There’s a new show on TV this year. Yesterday, Ted Cruz called Donald Trump a “sniveling coward.” Trump calls Cruz “lyin’ Ted.” Cruz said law enforcement should “patrol and secure” Muslim neighborhoods. Trump called Mexicans “rapists.” Trump said US soldiers should kill the families of our enemies. Cruz wanted only torture for our enemies. Candidates’ claims about their intimate anatomy had center stage for a while.
The hard-right wing has embraced the show, and ratings are through the roof. The venerable National Review called Trump a “witless ape riding an escalator.” Senator Lindsey Graham said that if Cruz was murdered on the floor of the US Senate, his fellows Senators would never convict the killer. Trump anticipated riots if he doesn’t get his way at the convention. There’s shows that are about the show.
Trump explained to a female news reporter that she owes her job to her appearance. A Cruz-affiliated PAC published semi-nude photos of Trump’s wife. Trump repeated the comments of white supremacists, and has been described as “winking” at them. Cruz was introduced by a pastor who had, only moments before, called for the execution of gay Americans.
Insult, torture, racism, braggadocio, violence, riots, sexism, murder and death. These all have one thing in common: Hatred. The Republican Presidential campaign show reeks of hatred. The candidates, their political surrogates, and their media enablers are reveling in each new call to hurt someone, or to kill someone, or to degrade someone. And people are being hurt.
The campaign has movements called “#NeverTrump,” “#NeverCruz,” and “#NeverKasich.” Any thought of being for something has been banished off screen. Republican leaders define themselves by what they reject, what they denounce, what they hate. But competing hatreds can never extinguish one another – so matters grow worse by the week. As Dr. King said, “darkness cannot drive out darkness; only light can do that.”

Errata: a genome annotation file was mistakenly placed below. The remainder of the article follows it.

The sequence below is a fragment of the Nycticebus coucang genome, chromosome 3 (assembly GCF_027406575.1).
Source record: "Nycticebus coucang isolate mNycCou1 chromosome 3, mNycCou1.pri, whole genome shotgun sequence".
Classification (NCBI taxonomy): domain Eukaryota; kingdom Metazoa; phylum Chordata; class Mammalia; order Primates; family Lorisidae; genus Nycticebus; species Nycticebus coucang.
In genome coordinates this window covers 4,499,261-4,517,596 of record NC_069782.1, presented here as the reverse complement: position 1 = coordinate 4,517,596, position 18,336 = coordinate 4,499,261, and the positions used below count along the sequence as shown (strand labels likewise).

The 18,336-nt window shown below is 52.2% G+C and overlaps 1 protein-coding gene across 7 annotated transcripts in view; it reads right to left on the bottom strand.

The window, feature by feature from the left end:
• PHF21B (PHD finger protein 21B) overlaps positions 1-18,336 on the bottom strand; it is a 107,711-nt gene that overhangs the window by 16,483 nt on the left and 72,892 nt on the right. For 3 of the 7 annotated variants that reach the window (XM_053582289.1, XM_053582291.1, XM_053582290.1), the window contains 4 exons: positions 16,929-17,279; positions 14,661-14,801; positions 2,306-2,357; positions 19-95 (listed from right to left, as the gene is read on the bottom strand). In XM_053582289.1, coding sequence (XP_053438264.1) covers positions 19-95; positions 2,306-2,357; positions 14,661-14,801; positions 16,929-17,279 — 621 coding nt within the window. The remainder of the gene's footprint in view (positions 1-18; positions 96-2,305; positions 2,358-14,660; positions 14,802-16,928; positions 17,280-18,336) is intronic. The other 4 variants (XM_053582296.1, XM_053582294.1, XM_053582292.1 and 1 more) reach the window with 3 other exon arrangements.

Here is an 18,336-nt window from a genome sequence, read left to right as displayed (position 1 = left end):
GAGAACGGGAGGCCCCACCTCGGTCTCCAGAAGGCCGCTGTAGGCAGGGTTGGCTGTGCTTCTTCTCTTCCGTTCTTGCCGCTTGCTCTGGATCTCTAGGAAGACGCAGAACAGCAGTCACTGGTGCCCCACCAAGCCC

There is another campaign going on -- the contest between Hillary Clinton and Bernie Sanders. Major issues in the campaign include – 1) whether Medicare for everyone would be an improvement on the Affordable Care Act; 2) whether (or not) we should continue to scale back overseas wars and invest the money here at home; 3) whether we need to cooperate with Wall Street, or rein it in aggressively to protect consumers; 4) how best to make a college education available to every American who wants one. I know what you’re thinking. Pretty dull by comparison.
But maybe politics and government should be a little boring, now that we see the alternative. Remember when Republicans crusaded against sex, violence, and bad language on television? Now they are the sex, violence, and bad language on television. Enough is enough. We don’t need a political climate that brings us to blows; we need one that brings us to our senses.
Hatred is an addictive drug. I’m embarrassed to admit I’ve watched more Republican debates than I should. For a while, they were simply too hard to turn off. But it’s time to recognize what’s going on. It will take higher and higher doses of the madness to keep the high going. Soon “shock video” of people being punched at rallies won’t be enough. Someone will have to get shot, or stabbed. Soon it won’t be enough to talk about riots. They’ll have to actually have one, for fear of losing the audience.
The hatred in the campaign of 2016 can entertain for a while. It can whip us into a frenzy. It can unlock ferocious emotions. But hatred will never build a school. It will never expand a hospital, or help someone afford to go to one. Hatred, needless to say, cannot make the world more peaceful, or safer, or more just – only the opposite. It is a bottomless pit that we dare not enter.
It’s time to change the channel.